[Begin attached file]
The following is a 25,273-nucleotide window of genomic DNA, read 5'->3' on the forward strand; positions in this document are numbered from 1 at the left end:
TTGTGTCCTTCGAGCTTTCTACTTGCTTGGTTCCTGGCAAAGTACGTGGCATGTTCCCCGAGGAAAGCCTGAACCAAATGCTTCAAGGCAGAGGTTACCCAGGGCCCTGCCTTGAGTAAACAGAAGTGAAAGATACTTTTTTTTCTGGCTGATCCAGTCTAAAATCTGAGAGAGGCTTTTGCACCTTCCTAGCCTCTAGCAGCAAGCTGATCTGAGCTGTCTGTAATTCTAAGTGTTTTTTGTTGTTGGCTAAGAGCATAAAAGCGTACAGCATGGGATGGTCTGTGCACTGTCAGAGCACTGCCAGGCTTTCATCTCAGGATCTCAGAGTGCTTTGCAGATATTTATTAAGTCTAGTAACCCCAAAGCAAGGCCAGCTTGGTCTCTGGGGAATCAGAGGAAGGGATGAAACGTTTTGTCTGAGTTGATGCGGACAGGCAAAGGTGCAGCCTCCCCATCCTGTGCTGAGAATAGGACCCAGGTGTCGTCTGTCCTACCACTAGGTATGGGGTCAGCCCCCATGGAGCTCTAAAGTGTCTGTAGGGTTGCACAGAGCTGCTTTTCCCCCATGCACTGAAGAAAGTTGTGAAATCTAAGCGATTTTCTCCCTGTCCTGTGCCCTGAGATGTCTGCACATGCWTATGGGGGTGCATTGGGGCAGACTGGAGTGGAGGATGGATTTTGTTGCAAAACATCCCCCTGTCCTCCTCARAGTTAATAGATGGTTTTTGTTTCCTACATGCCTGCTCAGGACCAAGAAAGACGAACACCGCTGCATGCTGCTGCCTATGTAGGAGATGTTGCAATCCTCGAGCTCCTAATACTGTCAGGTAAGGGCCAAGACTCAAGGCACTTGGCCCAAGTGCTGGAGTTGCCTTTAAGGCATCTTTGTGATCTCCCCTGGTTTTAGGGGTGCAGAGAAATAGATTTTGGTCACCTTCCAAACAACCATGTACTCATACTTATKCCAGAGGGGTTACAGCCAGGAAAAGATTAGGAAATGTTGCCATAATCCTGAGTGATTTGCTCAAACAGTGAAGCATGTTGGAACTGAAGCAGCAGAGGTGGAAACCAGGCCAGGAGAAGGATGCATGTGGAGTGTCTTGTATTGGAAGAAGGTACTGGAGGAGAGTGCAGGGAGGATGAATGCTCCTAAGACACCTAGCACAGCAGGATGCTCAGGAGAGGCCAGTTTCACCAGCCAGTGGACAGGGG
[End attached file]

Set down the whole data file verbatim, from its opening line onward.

The following is a 25,273-nucleotide window of genomic DNA, read 5'->3' on the forward strand; positions in this document are numbered from 1 at the left end:
TTGTGTCCTTCGAGCTTTCTACTTGCTTGGTTCCTGGCAAAGTACGTGGCATGTTCCCCGAGGAAAGCCTGAACCAAATGCTTCAAGGCAGAGGTTACCCAGGGCCCTGCCTTGAGTAAACAGAAGTGAAAGATACTTTTTTTTCTGGCTGATCCAGTCTAAAATCTGAGAGAGGCTTTTGCACCTTCCTAGCCTCTAGCAGCAAGCTGATCTGAGCTGTCTGTAATTCTAAGTGTTTTTTGTTGTTGGCTAAGAGCATAAAAGCGTACAGCATGGGATGGTCTGTGCACTGTCAGAGCACTGCCAGGCTTTCATCTCAGGATCTCAGAGTGCTTTGCAGATATTTATTAAGTCTAGTAACCCCAAAGCAAGGCCAGCTTGGTCTCTGGGGAATCAGAGGAAGGGATGAAACGTTTTGTCTGAGTTGATGCGGACAGGCAAAGGTGCAGCCTCCCCATCCTGTGCTGAGAATAGGACCCAGGTGTCGTCTGTCCTACCACTAGGTATGGGGTCAGCCCCCATGGAGCTCTAAAGTGTCTGTAGGGTTGCACAGAGCTGCTTTTCCCCCATGCACTGAAGAAAGTTGTGAAATCTAAGCGATTTTCTCCCTGTCCTGTGCCCTGAGATGTCTGCACATGCWTATGGGGGTGCATTGGGGCAGACTGGAGTGGAGGATGGATTTTGTTGCAAAACATCCCCCTGTCCTCCTCARAGTTAATAGATGGTTTTTGTTTCCTACATGCCTGCTCAGGACCAAGAAAGACGAACACCGCTGCATGCTGCTGCCTATGTAGGAGATGTTGCAATCCTCGAGCTCCTAATACTGTCAGGTAAGGGCCAAGACTCAAGGCACTTGGCCCAAGTGCTGGAGTTGCCTTTAAGGCATCTTTGTGATCTCCCCTGGTTTTAGGGGTGCAGAGAAATAGATTTTGGTCACCTTCCAAACAACCATGTACTCATACTTATKCCAGAGGGGTTACAGCCAGGAAAAGATTAGGAAATGTTGCCATAATCCTGAGTGATTTGCTCAAACAGTGAAGCATGTTGGAACTGAAGCAGCAGAGGTGGAAACCAGGCCAGGAGAAGGATGCATGTGGAGTGTCTTGTATTGGAAGAAGGTACTGGAGGAGAGTGCAGGGAGGATGAATGCTCCTAAGACACCTAGCACAGCAGGATGCTCAGGAGAGGCCAGTTTCACCAGCCAGTGGACAGGGG